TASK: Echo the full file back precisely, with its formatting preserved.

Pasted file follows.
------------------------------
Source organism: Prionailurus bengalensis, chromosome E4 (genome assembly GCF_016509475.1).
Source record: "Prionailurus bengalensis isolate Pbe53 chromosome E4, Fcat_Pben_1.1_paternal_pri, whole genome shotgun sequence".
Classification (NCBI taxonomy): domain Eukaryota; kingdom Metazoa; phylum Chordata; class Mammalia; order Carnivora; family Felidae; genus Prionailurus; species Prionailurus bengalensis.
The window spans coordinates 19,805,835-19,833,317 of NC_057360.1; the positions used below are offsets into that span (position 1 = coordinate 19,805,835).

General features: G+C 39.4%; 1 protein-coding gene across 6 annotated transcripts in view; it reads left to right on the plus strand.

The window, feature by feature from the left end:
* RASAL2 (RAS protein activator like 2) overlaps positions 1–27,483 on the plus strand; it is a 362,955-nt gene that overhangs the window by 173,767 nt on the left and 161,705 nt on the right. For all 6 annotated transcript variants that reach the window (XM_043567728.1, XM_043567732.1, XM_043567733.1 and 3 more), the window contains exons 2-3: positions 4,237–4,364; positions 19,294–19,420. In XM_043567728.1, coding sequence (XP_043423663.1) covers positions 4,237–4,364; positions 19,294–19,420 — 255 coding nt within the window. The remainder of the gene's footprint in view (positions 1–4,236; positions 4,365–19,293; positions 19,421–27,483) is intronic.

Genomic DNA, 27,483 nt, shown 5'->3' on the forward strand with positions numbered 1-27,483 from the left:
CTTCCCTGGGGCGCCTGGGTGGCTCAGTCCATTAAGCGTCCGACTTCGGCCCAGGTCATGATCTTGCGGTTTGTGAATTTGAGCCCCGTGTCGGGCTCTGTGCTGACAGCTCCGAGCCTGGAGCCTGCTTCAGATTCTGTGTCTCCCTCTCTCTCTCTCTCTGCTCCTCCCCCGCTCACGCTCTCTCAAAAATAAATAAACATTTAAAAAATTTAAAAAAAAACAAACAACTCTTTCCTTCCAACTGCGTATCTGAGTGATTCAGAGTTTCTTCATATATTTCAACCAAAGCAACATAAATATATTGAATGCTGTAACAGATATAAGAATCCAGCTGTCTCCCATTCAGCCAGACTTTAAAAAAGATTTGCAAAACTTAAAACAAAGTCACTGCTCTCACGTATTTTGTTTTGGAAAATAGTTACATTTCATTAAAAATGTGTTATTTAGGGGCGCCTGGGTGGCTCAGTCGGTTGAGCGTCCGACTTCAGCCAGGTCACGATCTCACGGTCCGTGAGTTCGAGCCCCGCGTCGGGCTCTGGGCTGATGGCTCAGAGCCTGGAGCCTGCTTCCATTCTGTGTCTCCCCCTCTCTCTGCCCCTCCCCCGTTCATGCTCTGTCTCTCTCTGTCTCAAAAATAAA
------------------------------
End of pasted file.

Source organism: Prionailurus bengalensis, chromosome E4 (genome assembly GCF_016509475.1).
Source record: "Prionailurus bengalensis isolate Pbe53 chromosome E4, Fcat_Pben_1.1_paternal_pri, whole genome shotgun sequence".
Classification (NCBI taxonomy): domain Eukaryota; kingdom Metazoa; phylum Chordata; class Mammalia; order Carnivora; family Felidae; genus Prionailurus; species Prionailurus bengalensis.
The window spans coordinates 19,805,835-19,833,317 of NC_057360.1; the positions used below are offsets into that span (position 1 = coordinate 19,805,835).

General features: G+C 39.4%; 1 protein-coding gene across 6 annotated transcripts in view; it reads left to right on the plus strand.

The window, feature by feature from the left end:
* RASAL2 (RAS protein activator like 2) overlaps positions 1–27,483 on the plus strand; it is a 362,955-nt gene that overhangs the window by 173,767 nt on the left and 161,705 nt on the right. For all 6 annotated transcript variants that reach the window (XM_043567728.1, XM_043567732.1, XM_043567733.1 and 3 more), the window contains exons 2-3: positions 4,237–4,364; positions 19,294–19,420. In XM_043567728.1, coding sequence (XP_043423663.1) covers positions 4,237–4,364; positions 19,294–19,420 — 255 coding nt within the window. The remainder of the gene's footprint in view (positions 1–4,236; positions 4,365–19,293; positions 19,421–27,483) is intronic.

Genomic DNA, 27,483 nt, shown 5'->3' on the forward strand with positions numbered 1-27,483 from the left:
CTTCCCTGGGGCGCCTGGGTGGCTCAGTCCATTAAGCGTCCGACTTCGGCCCAGGTCATGATCTTGCGGTTTGTGAATTTGAGCCCCGTGTCGGGCTCTGTGCTGACAGCTCCGAGCCTGGAGCCTGCTTCAGATTCTGTGTCTCCCTCTCTCTCTCTCTCTGCTCCTCCCCCGCTCACGCTCTCTCAAAAATAAATAAACATTTAAAAAATTTAAAAAAAAACAAACAACTCTTTCCTTCCAACTGCGTATCTGAGTGATTCAGAGTTTCTTCATATATTTCAACCAAAGCAACATAAATATATTGAATGCTGTAACAGATATAAGAATCCAGCTGTCTCCCATTCAGCCAGACTTTAAAAAAGATTTGCAAAACTTAAAACAAAGTCACTGCTCTCACGTATTTTGTTTTGGAAAATAGTTACATTTCATTAAAAATGTGTTATTTAGGGGCGCCTGGGTGGCTCAGTCGGTTGAGCGTCCGACTTCAGCCAGGTCACGATCTCACGGTCCGTGAGTTCGAGCCCCGCGTCGGGCTCTGGGCTGATGGCTCAGAGCCTGGAGCCTGCTTCCATTCTGTGTCTCCCCCTCTCTCTGCCCCTCCCCCGTTCATGCTCTGTCTCTCTCTGTCTCAAAAATAAA